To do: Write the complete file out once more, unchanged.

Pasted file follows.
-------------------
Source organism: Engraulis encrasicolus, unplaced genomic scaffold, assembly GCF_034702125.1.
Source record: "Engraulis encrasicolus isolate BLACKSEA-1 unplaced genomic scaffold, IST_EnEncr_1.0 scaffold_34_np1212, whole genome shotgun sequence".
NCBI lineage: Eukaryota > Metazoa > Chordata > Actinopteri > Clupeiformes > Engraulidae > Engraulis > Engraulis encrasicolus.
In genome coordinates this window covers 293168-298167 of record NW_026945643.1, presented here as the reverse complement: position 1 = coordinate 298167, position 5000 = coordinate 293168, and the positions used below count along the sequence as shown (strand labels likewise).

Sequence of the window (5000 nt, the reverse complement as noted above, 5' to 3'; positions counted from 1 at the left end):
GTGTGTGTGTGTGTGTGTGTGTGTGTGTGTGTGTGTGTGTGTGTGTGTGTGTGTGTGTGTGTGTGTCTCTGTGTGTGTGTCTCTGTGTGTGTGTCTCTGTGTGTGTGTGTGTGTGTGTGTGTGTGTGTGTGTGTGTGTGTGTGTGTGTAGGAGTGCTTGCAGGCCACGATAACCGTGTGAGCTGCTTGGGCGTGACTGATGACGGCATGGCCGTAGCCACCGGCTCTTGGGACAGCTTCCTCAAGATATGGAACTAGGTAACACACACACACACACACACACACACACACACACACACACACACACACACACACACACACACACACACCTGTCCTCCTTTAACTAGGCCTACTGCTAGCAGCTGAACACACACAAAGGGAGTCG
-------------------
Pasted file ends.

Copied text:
Source organism: Engraulis encrasicolus, unplaced genomic scaffold, assembly GCF_034702125.1.
Source record: "Engraulis encrasicolus isolate BLACKSEA-1 unplaced genomic scaffold, IST_EnEncr_1.0 scaffold_34_np1212, whole genome shotgun sequence".
NCBI lineage: Eukaryota > Metazoa > Chordata > Actinopteri > Clupeiformes > Engraulidae > Engraulis > Engraulis encrasicolus.
In genome coordinates this window covers 293168-298167 of record NW_026945643.1, presented here as the reverse complement: position 1 = coordinate 298167, position 5000 = coordinate 293168, and the positions used below count along the sequence as shown (strand labels likewise).

Sequence of the window (5000 nt, the reverse complement as noted above, 5' to 3'; positions counted from 1 at the left end):
GTGTGTGTGTGTGTGTGTGTGTGTGTGTGTGTGTGTGTGTGTGTGTGTGTGTGTGTGTGTGTGTGTCTCTGTGTGTGTGTCTCTGTGTGTGTGTCTCTGTGTGTGTGTGTGTGTGTGTGTGTGTGTGTGTGTGTGTGTGTGTGTGTGTAGGAGTGCTTGCAGGCCACGATAACCGTGTGAGCTGCTTGGGCGTGACTGATGACGGCATGGCCGTAGCCACCGGCTCTTGGGACAGCTTCCTCAAGATATGGAACTAGGTAACACACACACACACACACACACACACACACACACACACACACACACACACACACACACACACACACACCTGTCCTCCTTTAACTAGGCCTACTGCTAGCAGCTGAACACACACAAAGGGAGTCG